Howard: Podcasters are young. They're 25% of them are still in dental school, the rest are all in their thirty. Let's just go to dental kindergarten, first molars only. What would be your go-to full coverage on a first molar?
Gordon: You mean the crown?
Gordon: The crown.
Howard: Would it be gold ...
Gordon: On a first molar?
Howard: Yeah, first molar.
Gordon: Okay, you know both of you just as well as I do that you have some alternatives. 73% of [inaudible 00:16:46] who are the biggest lab in the country, 73% of their gross revenue last year was zirconia crowns so I don't have to tell you what's being done. What's being done is zirconia and we're finding almost every dentist doing zirconia routinely has had some of them come off in service. Whereas, in previous years with the old zinc phosphate almost nothing came off. Zinc phosphate and glass ionomers almost never came off. Now they're popping off, so zirconia is working and I just understand your course in there telling them how to make them stay on. There's ways to make them stay on, but they're not ready to say no and what's going to last the longest? Is there any reservation, Casco. Casco, yeah, same here, same thing. Casco even done poorly, well, I have casco that's been in fifty years and every single one was done by students at USC, not a single one of whom had any idea what they were doing. So then there it was zinc phosphate cement and they're still there. Yet we look at some of the newer cements, the companies are pushing us for resin. Resin is cariogenic, resin cement.
Howard: Resin's are what?
Gordon: Resin's are cariogenic, resin cement.
Gordon: If they go resin-modified glass ionomer they got a little cariostatic, but a gold crown, and I hate to say it because nobody wants to do it, but I just had one done on me, gold crown second molar. Now I asked the aesthetic academy last year, what would you have in your own mouth on various situations? And I'll just say it because it will be interesting to the listeners. Second molars aesthetic academy, gold, second molars. First molars, lower gold. First molars upper, now they wheezeled it. Aesthetic Academy, now they said, not gold because it's going to show that PFN because we got sixty-five years of research on it. Pre-molars [inaudible 00:18:33], anterior ...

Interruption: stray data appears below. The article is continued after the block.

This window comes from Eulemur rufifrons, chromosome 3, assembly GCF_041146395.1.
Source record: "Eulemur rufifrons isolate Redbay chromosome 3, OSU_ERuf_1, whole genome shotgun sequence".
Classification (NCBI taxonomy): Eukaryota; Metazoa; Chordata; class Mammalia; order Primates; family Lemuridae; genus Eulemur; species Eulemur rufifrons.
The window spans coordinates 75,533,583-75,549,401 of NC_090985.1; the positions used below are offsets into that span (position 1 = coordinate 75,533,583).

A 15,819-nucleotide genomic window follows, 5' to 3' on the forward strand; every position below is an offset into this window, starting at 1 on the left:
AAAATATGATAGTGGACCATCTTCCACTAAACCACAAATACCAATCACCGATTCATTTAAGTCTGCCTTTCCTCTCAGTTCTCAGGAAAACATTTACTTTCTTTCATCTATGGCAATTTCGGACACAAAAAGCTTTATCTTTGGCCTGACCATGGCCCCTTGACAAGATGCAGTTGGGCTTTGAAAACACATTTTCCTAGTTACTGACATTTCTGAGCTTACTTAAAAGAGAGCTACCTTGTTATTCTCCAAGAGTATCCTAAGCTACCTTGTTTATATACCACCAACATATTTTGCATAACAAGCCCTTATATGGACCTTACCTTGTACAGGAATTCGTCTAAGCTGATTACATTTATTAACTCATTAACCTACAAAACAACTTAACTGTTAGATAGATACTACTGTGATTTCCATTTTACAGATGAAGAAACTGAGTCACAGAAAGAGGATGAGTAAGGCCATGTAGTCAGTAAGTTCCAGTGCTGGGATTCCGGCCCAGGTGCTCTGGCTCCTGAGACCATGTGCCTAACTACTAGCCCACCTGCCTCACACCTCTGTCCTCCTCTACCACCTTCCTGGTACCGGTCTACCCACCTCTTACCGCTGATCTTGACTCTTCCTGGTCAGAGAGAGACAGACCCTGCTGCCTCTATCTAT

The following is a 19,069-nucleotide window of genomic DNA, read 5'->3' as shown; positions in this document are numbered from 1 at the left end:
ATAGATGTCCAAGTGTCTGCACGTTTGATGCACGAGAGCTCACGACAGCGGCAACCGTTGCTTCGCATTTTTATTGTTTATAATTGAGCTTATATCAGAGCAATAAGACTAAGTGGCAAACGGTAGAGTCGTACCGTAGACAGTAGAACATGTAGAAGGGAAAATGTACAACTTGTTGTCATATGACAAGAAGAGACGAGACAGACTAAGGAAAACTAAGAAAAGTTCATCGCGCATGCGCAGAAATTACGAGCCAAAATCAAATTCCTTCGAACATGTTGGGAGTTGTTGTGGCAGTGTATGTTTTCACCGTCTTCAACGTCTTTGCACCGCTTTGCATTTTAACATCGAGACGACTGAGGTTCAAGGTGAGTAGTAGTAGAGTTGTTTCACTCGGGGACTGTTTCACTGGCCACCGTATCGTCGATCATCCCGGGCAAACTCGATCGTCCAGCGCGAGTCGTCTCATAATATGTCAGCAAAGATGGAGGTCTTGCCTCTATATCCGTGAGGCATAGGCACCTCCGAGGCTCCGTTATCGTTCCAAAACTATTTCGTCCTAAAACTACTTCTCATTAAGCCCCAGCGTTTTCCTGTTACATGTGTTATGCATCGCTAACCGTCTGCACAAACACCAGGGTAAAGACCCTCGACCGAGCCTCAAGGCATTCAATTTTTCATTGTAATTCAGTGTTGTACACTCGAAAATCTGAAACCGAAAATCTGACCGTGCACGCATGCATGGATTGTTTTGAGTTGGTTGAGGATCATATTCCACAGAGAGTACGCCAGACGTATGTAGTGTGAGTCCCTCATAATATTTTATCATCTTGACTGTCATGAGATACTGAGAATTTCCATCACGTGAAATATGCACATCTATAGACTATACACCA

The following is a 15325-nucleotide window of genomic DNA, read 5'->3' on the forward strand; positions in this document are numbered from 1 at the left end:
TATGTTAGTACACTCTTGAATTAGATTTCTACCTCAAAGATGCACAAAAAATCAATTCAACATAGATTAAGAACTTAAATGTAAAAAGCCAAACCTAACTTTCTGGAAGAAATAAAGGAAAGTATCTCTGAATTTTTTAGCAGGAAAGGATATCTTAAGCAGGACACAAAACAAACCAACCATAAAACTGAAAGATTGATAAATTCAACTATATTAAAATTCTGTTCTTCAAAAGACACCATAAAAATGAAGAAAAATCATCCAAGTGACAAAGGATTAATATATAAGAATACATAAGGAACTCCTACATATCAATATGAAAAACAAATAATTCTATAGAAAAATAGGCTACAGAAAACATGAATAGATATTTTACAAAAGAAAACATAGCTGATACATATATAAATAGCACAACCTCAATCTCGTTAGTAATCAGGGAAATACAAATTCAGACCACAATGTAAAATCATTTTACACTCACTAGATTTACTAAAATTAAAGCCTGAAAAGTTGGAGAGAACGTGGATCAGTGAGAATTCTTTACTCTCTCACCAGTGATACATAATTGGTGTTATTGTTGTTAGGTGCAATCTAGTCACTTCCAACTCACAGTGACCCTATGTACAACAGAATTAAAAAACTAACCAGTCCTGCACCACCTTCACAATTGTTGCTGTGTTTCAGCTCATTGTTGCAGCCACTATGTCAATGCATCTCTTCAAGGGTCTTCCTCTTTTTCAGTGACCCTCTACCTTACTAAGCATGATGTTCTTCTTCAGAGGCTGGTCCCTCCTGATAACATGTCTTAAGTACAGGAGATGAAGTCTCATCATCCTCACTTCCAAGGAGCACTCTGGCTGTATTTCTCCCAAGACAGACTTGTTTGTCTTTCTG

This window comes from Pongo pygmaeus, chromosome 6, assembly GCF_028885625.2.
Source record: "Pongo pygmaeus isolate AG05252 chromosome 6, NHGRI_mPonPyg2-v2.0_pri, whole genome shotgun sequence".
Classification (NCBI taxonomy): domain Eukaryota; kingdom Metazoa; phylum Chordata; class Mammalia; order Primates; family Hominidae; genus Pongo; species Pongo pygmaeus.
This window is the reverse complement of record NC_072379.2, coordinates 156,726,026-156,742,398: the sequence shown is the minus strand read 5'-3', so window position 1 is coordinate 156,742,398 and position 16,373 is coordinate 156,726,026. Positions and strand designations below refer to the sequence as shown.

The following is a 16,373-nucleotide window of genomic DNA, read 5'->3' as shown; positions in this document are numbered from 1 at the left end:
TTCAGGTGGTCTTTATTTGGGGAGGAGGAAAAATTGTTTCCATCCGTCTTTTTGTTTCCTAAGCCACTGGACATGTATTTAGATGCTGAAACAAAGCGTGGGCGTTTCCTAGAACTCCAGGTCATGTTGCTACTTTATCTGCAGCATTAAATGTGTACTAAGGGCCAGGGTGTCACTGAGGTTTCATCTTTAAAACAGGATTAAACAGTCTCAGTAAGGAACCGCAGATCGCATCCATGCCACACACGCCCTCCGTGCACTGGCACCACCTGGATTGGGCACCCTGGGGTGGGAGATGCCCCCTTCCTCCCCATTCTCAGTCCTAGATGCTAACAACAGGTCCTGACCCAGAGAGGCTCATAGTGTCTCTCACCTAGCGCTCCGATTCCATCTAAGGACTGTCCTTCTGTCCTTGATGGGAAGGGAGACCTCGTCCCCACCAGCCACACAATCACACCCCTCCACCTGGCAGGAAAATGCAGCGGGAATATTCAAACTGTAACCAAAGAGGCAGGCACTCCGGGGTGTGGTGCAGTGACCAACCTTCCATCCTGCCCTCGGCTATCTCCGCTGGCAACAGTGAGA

Gordon: Yeah, you're looking [inaudible 00:19:02] at Emax. Anterior now most of them agreed looking at silicon right now. However, we're seeing changes come in zirconia. We're seeing changes come in layered zirconia and I asked them what about a three-unit bridge anterior. You can't do an implant for some reason, what you going to do? They came out by brand name lava layered zirconia from 3M because they've mastered the [cleverage? 00:19:20] of expansion of the outside and the inside. So Rella and I and you guys listening, Rella is my wife, Dr. Rella more knowledge on zirconia and crowns in any human and I asked her the other day, what if we had to go back to 1975 and we both agreed we'd probably be better from a functional standpoint. We would be worse from an aesthetic standpoint, but functional, yeah. Functional was better.
Tom: On the topic of materials. What are your thoughts on this growing area of the bioactive materials?
Gordon: Now, okay, Tom...
Howard: Great question, Tom. Great question.
Gordon: You have an unbelievable question. Now. I'm going to go back to the mid-1800's dental cosmos, the pre [inaudible 00:20:22] to the ADA Journal. They would take an English sparrow and go ooh, the poop that came out in the hand was used in the [inaudible 00:20:29] and that was one of the first bioactive materials. You take dycal, which everybody's used almost and dycal builds a dental bridge. It was bioactive. The only thing new about bioactive materials is the damn name. They've been around since the mid-1800's, but they decided to make a new name to make it look attractive, so resin-modified glass ionomers is bioactive, glass ionomers is bioactive. How long they been there, twenty-five, thirty years, so nothing really new. What we're finding is the word bioactive in dentistry means formation of a form of hydroxyapatite in other words what a tooth is made of and that's been around forever. So the products saying we're going to fill the margin with phosphorus and calcium we're finding no transfer at all on some of those materials. We have more fluoride than resin-modified glass ionomer, we're finding some advertising had no fluoride coming out of them. We looked at seven hundred and seventeen new products last year and one out of five met their plan, one out of five, [90% 00:21:34]